Tahoe SparklesI do voiceovers for a living, which means I'm in my studio alot. Which means I mostly grab quick forays to go out to shoot. Luckily I live in the Sierras, so when I DO get out, there are some nice shootin' options. This particular day I actually had time to cruise over to Lake Tahoe. Exciting! Gladys (doggie gal pal extraordinaire) and I had time for a short hike 'n hang by the lake before dark. I always like stark juxtapositions... which is why I noticed this tree. Then I saw the sparkles on the side of it. It looked like some kind of lens filter, only look Ma, no lens! I set up and shot, not knowing if they'd show up. Sparkles make me happy.
Bikes For RentIt's called Velib... and it's Paris' genius rent-a-bike program, brainchild of the mayor. For a few coins, you hop on a bike, ride it to wherever you need to be - and park that puppy in the undoubtedly nearby docking station. Miss the last subway train at 1am? Rent a bike! Late night of clubbing, no taxis handy? Use the Velib! Don't want to have your own bike ripped off or worry about where to park it? Voila! A lovely rental bike is just waiting to roll to your destination. How much does revenue does it pull in? I just read an article from 2007 that claimed $28 million for that year. I love smart ideas.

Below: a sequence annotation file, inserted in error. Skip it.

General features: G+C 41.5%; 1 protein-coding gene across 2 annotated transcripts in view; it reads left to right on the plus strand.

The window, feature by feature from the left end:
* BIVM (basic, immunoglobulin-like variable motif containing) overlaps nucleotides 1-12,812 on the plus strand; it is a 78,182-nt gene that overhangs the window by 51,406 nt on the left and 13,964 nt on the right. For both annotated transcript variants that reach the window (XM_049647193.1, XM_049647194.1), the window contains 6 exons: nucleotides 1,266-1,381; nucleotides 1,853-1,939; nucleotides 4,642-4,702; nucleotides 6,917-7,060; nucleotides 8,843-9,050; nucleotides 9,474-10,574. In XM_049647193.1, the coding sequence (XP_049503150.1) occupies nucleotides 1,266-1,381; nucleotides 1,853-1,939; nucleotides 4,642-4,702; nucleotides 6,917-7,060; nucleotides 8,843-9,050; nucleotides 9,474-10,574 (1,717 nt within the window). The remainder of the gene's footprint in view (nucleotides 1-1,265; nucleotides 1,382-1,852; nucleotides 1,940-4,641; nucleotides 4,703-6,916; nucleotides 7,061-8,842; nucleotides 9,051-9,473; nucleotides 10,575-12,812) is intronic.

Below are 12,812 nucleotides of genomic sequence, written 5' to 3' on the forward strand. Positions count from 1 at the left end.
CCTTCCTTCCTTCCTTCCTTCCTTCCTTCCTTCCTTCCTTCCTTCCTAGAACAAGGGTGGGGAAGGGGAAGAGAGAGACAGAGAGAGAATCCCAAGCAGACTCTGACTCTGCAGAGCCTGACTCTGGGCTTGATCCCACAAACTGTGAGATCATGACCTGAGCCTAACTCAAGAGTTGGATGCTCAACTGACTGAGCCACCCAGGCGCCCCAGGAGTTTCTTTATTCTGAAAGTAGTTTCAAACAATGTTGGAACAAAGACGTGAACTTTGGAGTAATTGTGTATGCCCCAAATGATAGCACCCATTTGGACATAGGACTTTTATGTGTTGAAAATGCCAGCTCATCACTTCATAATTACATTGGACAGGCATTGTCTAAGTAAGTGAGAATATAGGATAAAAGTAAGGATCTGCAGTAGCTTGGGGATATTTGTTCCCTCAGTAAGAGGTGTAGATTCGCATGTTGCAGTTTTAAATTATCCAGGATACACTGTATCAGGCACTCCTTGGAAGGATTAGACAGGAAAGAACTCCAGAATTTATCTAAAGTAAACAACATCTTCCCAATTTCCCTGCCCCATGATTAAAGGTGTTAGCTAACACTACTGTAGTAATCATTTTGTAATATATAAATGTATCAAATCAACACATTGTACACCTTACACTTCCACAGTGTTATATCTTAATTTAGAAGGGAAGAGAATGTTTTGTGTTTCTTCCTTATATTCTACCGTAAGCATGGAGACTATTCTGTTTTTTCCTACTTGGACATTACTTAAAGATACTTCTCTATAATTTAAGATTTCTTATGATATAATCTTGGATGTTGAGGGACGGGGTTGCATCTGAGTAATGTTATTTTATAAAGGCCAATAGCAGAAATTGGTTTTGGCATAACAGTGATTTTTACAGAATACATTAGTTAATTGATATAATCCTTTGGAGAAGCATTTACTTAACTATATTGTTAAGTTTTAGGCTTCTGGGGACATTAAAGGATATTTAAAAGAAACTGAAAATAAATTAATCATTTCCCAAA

Julia Morgan's Drafting Room, Hearst CastleBorn in 1872, Julia Morgan was the architect for over 700 buildings in California during her lifetime. Including Hearst Castle. This was her workspace at the latter location... although in 1904, she had her own office in San Francisco. In 1919, Hearst chose her as his principle architect for La Cuesta Encantada (aka: Hearst Castle). She handled designs for dozens of other Hearst buildings too, including the "Bavarian village" of four villas on 50,000 acres in Wyntoon, CA... and the studio and site work for the uncompleted Babicora, Hearst's 1,625,000-acre estate in Mexico. Not to mention Mills College in Oakland CA, the Asilomar Conference Center in Monterey, CA... and YWCA's Utah, Arizona, and Hawaii - and 5 YWCA's in California which includes the 1926 Hollywood Studio Club. She was the first woman graduate with a degree in architecture from the Ecole des Beaux-Arts in Paris. And this was her drafting table. The coolest takeaway: this was all done by a woman in the early 1900's. I love that.